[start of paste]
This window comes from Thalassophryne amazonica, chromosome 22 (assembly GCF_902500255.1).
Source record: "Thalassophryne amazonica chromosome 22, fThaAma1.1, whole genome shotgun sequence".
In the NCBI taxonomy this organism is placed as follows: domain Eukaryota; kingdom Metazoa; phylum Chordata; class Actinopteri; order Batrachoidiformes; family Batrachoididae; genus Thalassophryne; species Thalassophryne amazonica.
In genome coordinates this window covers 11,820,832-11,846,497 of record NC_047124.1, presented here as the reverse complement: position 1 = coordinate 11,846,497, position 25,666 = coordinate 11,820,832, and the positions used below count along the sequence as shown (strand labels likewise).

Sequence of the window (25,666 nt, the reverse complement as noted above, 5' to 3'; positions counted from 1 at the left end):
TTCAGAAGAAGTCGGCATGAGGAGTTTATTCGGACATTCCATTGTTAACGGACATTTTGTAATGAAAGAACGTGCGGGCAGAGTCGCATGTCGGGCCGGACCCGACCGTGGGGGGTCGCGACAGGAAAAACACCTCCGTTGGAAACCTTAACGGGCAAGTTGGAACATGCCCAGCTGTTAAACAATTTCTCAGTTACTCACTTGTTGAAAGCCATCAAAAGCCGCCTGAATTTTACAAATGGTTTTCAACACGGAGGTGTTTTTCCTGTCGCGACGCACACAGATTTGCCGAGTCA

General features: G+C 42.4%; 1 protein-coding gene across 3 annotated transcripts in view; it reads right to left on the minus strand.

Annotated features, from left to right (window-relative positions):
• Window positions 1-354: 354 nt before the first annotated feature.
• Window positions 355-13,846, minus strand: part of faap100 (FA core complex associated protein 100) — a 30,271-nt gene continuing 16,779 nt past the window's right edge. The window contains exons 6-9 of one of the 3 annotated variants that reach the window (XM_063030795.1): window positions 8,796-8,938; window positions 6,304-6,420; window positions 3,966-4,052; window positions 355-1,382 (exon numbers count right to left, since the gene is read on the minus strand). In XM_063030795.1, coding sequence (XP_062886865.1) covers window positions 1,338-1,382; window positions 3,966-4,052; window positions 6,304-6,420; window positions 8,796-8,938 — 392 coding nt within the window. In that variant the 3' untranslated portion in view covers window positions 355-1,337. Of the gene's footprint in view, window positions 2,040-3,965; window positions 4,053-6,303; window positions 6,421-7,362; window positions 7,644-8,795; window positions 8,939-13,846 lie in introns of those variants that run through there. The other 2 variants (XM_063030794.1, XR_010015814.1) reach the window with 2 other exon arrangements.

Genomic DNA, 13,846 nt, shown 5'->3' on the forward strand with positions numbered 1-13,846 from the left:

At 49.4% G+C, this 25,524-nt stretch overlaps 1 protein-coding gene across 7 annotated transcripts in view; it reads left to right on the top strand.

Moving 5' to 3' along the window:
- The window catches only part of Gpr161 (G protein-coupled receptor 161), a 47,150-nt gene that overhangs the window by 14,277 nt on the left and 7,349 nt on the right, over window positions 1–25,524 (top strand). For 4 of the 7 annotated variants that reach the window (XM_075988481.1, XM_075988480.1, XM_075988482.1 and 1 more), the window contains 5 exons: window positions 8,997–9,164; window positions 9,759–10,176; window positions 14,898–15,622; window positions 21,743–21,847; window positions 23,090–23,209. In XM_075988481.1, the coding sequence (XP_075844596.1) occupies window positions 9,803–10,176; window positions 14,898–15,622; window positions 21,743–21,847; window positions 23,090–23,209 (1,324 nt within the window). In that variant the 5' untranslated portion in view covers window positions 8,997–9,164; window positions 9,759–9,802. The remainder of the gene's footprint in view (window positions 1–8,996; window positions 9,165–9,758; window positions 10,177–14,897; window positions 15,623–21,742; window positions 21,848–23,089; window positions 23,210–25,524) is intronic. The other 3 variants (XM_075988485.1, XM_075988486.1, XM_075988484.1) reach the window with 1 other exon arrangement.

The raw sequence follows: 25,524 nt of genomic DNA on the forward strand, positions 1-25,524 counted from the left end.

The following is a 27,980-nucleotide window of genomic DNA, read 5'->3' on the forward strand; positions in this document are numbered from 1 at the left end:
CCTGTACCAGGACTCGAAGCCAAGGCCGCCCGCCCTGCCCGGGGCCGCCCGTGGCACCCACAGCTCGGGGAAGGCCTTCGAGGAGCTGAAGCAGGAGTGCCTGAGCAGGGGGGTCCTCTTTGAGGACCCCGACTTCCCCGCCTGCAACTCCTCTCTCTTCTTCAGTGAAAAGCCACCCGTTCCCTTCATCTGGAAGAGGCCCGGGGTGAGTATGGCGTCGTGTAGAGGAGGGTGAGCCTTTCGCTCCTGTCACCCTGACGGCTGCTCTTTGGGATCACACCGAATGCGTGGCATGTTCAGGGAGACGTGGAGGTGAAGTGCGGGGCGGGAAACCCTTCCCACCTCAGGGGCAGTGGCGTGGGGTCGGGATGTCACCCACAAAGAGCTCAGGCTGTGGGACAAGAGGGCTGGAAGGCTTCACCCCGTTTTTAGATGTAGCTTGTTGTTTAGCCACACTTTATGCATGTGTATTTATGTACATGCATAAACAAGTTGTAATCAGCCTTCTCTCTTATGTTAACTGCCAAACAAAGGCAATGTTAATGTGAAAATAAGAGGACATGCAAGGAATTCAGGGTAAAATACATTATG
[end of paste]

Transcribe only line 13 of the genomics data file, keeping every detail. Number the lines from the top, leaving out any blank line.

Moving 5' to 3' along the window: